Banbury will feel this was a very good away win, a solid performance with the three points gained from a rare attack, whilst Slough will need to show more creativity if they are to maintain their push for a play-off berth. Whilst for me this was not the most entertaining of games, at least it was a game on a day of many postponements, and a visit to a nice ground. I certainly long for warmer, drier, more relaxing Saturdays though, following four consecutive Saturdays affected by rain.

Sunday, 4 February 2018

Alton 2 v 1 East Cowes Victoria Athletic

Saturday 3rd February 2018
Wessex League Division One
Anstey Park Enclosure, Alton
Admission: £5.00
Programme: £1.50
Attendance: 84
Match Rating: 3

After two consecutive stressful Saturdays, when rain continued to fall throughout the morning causing many games to be postponed and even the games I did go to I was not completely confident that they would go ahead until I arrived at the ground, I decided on a more relaxing day today. With light rain forecast to fall on already saturated ground, I chose to visit a ground with a 3G pitch.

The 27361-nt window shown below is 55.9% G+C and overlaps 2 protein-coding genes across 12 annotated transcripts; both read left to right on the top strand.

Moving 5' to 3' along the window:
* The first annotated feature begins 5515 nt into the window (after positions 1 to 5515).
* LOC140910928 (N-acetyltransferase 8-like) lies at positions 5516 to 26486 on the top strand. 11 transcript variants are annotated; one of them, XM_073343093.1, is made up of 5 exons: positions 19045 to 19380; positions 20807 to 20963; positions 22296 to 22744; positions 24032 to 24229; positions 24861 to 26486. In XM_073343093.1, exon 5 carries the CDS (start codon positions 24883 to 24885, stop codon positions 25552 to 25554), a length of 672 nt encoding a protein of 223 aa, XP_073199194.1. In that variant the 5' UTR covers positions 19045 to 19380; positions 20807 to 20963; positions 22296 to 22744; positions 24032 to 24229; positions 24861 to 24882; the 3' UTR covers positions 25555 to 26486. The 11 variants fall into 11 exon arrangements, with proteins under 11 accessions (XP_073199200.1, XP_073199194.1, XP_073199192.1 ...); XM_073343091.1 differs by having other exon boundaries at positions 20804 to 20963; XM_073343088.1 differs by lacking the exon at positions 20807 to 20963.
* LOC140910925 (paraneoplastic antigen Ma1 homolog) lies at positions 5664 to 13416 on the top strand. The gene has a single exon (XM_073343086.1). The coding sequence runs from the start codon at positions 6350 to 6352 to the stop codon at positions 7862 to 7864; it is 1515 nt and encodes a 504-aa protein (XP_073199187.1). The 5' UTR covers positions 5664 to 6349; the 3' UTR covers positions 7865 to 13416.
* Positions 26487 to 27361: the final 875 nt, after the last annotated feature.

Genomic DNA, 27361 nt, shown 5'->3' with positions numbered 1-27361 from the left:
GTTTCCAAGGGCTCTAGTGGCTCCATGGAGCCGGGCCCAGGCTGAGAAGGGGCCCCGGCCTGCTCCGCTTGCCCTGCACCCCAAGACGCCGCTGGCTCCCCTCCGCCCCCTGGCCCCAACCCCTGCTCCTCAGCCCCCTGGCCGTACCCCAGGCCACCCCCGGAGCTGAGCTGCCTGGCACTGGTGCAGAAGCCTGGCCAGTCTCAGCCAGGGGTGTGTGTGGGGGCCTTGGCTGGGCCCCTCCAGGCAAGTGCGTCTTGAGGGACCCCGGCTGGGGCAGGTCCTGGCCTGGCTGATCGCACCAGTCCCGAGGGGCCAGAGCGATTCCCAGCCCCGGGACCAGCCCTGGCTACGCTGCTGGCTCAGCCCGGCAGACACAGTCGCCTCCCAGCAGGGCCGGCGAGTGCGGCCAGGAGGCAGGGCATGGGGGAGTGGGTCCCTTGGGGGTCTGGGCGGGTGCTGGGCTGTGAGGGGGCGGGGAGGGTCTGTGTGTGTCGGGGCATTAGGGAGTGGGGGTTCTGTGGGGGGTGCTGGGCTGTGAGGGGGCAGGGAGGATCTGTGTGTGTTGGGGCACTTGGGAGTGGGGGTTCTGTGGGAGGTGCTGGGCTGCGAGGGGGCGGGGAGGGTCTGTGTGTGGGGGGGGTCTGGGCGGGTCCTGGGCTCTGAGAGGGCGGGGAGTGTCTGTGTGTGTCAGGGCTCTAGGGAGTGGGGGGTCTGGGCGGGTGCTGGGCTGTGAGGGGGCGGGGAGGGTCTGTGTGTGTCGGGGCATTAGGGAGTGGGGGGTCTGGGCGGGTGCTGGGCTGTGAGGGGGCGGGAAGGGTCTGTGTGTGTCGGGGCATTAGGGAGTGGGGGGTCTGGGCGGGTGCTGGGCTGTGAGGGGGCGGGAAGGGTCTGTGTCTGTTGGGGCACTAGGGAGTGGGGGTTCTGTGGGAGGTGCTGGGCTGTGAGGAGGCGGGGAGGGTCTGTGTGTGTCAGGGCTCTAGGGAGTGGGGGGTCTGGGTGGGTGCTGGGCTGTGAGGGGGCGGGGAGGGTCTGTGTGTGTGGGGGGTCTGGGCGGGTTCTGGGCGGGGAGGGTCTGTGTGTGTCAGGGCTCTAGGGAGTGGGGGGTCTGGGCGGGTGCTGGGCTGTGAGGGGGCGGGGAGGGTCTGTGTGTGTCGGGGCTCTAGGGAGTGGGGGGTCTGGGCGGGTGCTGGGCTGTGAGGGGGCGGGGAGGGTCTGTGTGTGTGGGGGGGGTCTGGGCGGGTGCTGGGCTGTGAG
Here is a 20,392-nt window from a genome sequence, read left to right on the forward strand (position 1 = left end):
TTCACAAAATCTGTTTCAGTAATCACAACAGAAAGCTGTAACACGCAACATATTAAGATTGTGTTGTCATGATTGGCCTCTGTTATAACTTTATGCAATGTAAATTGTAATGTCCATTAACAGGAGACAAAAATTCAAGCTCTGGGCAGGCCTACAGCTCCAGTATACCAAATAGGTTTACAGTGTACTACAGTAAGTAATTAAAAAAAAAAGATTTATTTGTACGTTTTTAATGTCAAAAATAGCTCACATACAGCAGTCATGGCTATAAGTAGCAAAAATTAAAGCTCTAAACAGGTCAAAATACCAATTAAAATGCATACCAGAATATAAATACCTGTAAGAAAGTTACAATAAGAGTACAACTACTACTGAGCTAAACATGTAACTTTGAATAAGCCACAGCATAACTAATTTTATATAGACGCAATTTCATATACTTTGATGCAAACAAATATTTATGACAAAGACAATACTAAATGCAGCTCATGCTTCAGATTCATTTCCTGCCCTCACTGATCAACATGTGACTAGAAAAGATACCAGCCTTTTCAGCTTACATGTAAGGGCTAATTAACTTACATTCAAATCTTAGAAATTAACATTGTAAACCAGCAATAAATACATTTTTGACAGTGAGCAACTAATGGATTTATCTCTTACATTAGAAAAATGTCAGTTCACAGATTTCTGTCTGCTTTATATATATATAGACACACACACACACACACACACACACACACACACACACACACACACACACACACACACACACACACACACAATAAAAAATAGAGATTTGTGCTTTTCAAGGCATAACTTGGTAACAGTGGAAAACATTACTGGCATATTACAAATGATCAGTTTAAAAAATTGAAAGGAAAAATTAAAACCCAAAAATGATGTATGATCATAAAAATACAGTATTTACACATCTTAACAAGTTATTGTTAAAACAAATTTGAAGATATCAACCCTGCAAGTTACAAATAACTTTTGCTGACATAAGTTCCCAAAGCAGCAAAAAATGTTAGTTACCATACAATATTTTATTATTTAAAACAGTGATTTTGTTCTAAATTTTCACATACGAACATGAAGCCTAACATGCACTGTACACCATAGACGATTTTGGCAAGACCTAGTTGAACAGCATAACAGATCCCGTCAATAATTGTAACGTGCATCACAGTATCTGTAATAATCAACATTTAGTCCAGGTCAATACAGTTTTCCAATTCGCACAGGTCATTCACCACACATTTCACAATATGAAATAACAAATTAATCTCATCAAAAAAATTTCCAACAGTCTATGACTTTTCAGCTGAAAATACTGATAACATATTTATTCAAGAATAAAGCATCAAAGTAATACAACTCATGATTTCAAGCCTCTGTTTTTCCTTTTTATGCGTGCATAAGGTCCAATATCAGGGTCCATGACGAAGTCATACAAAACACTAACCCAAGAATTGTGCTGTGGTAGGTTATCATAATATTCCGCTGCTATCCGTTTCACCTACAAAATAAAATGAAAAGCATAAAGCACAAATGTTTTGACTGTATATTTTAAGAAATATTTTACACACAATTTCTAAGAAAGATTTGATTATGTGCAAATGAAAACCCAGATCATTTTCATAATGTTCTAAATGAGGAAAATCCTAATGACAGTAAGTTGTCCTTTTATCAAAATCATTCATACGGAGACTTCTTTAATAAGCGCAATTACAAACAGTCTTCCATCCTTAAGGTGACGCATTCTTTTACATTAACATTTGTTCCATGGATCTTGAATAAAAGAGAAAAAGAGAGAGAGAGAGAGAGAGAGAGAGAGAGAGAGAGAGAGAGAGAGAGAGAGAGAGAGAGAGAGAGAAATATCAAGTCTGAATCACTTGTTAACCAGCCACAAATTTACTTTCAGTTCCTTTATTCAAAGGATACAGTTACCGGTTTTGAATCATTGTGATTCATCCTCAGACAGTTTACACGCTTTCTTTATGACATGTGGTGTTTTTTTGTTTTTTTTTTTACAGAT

The Anstey Park Enclosure is about a ten minute walk from Alton station, not far on the opposite side of the road from the site of their previous home ground, the Bass Sports Ground, which they were obliged to vacate in December 2015 by the owners Molson Coors brewery. As part of the deal, Molson Coors helped fund the redevelopment of their new Anstey Park ground, which had previously been home to the original Alton Town Football Club. And very good facilities it now offers too, and is a neat and well maintained venue. Plenty of attractive club signage attracts visitors to the ground, and spectators enter through a turnstile block, which is attached to the changing rooms building, along one length. Immediately to the left of the entrance is the brick clubhouse, with a covered refreshment window in one corner. To the right of the entrance is an all-seater stand, which unfortunately does have a floodlight pylon to the front. On the opposite side, four steps of terracing is the one remnant from the ground prior to redevelopment, and a stand covers the middle third of the length. Hard standing is available behind both goals, and the ground is enclosed by green mesh see-through fencing. The 20 page programme covered the essentials well enough, was neatly presented with a card cover, and whilst £1.50 was probably a little expensive in itself, purchasers could claim a free tea or coffee, which was much appreciated on a cold winter’s day.